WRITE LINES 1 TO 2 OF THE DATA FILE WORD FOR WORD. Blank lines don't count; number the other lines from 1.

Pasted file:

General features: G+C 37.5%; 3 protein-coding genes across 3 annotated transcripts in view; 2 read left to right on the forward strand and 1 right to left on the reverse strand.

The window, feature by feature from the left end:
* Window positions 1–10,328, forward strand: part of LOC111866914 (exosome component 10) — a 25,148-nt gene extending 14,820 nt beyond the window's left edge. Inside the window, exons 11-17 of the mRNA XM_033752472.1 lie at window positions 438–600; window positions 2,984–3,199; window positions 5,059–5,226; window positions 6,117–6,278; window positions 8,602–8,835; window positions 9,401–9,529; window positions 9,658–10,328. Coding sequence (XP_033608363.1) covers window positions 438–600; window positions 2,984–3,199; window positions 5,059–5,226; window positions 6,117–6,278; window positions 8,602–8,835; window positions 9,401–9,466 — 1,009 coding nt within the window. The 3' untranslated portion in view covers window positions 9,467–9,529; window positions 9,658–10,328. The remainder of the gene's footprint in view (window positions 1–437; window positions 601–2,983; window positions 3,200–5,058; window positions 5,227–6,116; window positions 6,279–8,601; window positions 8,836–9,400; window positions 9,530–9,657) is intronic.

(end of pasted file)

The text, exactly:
General features: G+C 37.5%; 3 protein-coding genes across 3 annotated transcripts in view; 2 read left to right on the forward strand and 1 right to left on the reverse strand.

The window, feature by feature from the left end: